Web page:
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Mon Jun 22, 2020, 11:30 AM

On this day, June 22, 2009, two Metrorail trains collided on the Red Line near Takoma Park.

Last edited Mon Jun 22, 2020, 12:19 PM - Edit history (2)

June 2009 Washington Metro train collision

NTSB photo of accident scene

Date: June 22, 2009; 17:02 EDT (21:02 UTC)
Location: Between Takoma and Fort Totten, Northeast, Washington, D.C.
Coordinates: 38°57′37″N 77°0′21″W

During the afternoon rush hour of June 22, 2009, a subway train-on-train collision occurred between two southbound Red Line Washington Metro trains in Northeast, Washington, D.C., United States. A moving train collided with a train stopped ahead of it; the train operator along with eight passengers died, and 80 people were injured, making it the deadliest crash in the history of the Washington Metro.

The National Transportation Safety Board (NTSB) investigation found that after a June 17 replacement of a track circuit component at what became the site of the June 22 collision, the track circuit had been suffering from parasitic oscillations which left it unable to reliably report when that stretch of track was occupied by a train. The struck train came to a stop because of traffic ahead. Because the entire train was within the faulty circuit, it became invisible to the Automatic Train Control (ATC) system. The train behind it was therefore commanded to proceed at 55 mph (89 km/h). The operator of the striking train applied the emergency brake after the stopped train came into full view, but there was not enough time to prevent the collision, which occurred at approximately 49 mph (79 km/h).


Collision of Two Washington Metropolitan Area Transit Authority Metrorail Trains Near Fort Totten Station
Washington, D.C.
June 22, 2009


Executive Summary

On Monday, June 22, 2009, about 4:58 p.m., eastern daylight time, inbound Washington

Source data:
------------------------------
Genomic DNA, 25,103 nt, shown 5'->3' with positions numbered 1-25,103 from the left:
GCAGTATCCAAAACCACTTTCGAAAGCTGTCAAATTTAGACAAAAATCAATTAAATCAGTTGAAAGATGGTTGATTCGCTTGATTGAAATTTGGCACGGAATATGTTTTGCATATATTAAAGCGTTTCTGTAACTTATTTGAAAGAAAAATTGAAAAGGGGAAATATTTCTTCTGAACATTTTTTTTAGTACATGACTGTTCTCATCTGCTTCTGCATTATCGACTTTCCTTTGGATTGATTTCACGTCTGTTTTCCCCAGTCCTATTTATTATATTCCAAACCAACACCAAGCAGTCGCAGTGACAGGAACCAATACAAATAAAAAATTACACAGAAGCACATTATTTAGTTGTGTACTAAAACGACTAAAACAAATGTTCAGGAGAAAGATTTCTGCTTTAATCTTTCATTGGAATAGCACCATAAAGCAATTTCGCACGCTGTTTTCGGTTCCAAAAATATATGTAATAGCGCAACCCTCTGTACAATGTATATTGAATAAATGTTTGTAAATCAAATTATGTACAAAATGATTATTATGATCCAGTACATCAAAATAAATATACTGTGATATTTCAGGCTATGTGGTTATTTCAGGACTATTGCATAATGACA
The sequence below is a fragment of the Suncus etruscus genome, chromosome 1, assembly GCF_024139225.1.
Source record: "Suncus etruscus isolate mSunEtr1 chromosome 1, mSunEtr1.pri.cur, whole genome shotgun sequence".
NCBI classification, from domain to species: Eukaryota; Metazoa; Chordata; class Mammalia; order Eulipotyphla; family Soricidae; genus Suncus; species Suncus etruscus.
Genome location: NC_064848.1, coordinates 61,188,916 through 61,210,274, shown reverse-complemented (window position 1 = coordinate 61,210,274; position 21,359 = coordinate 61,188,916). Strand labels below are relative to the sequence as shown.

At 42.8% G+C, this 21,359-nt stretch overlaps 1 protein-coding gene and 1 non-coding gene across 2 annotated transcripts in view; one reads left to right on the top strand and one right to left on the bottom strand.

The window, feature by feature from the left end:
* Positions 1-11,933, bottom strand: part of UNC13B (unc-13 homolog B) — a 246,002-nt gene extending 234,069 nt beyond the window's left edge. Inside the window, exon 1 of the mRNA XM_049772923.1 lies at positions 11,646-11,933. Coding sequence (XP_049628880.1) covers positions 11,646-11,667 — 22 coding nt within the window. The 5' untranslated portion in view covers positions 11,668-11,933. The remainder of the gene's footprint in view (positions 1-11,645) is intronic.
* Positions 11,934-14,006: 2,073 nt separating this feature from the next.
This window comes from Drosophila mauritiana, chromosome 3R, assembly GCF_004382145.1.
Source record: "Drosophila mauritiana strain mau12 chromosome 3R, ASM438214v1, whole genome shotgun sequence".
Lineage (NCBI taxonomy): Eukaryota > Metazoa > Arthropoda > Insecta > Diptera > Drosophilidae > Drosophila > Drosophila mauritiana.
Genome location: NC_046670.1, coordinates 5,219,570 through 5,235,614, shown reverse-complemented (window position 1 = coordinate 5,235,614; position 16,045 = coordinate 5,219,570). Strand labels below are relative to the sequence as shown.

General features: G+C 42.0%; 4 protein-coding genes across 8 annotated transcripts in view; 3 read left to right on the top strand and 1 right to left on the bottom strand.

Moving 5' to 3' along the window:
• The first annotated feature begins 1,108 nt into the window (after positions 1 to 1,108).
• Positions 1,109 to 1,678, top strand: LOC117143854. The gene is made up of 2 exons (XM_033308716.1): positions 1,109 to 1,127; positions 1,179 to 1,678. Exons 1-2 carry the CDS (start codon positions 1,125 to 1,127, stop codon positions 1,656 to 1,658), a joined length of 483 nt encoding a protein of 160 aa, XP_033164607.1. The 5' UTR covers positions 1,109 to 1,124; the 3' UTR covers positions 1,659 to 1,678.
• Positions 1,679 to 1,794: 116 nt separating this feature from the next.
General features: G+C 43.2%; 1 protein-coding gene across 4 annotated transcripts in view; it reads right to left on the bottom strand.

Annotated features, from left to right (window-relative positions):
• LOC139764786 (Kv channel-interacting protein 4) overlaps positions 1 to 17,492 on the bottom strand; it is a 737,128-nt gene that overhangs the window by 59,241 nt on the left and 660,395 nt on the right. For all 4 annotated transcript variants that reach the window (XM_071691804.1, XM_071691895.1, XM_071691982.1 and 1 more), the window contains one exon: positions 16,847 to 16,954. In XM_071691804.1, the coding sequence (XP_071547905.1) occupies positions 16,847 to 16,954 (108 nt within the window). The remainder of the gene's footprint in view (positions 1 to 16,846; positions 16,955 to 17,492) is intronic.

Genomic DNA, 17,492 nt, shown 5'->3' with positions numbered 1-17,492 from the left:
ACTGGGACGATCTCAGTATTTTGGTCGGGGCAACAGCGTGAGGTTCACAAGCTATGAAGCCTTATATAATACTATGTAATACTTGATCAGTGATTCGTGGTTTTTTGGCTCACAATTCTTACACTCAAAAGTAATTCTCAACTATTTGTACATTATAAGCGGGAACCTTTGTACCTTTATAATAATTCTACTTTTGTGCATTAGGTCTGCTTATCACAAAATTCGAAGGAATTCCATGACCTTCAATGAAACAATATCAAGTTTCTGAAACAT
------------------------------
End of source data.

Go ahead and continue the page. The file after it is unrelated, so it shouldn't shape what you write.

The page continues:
Metropolitan Area Transit Authority (WMATA) Metrorail train 112 struck the rear of stopped
inbound Metrorail train 214. The accident occurred on aboveground track on the Metrorail Red
Line near the Fort Totten station in Washington, D.C. The lead car of train 112 struck the rear
car of train 214, causing the rear car of train 214 to telescope into the lead car of train 112,
resulting in a loss of occupant survival space in the lead car of about 63 feet (about 84 percent of
its total length). Nine people aboard train 112, including the train operator, were killed.
Emergency response agencies reported transporting 52 people to local hospitals. Damage to train
equipment was estimated to be $12 million.

Investigation Synopsis

The National Transportation Safety Board’s investigation found that the Metrorail
automatic train control system stopped detecting the presence of train 214 (the struck train),
which caused train 214 to stop and also allowed speed commands to be transmitted to train 112
(the striking train) until the collision. This loss of detection occurred because parasitic oscillation
in the General Railway Signal Company (GRS)/Alstom Signaling Inc. (Alstom) track circuit
modules was creating a spurious signal that mimicked a valid track circuit signal, thus causing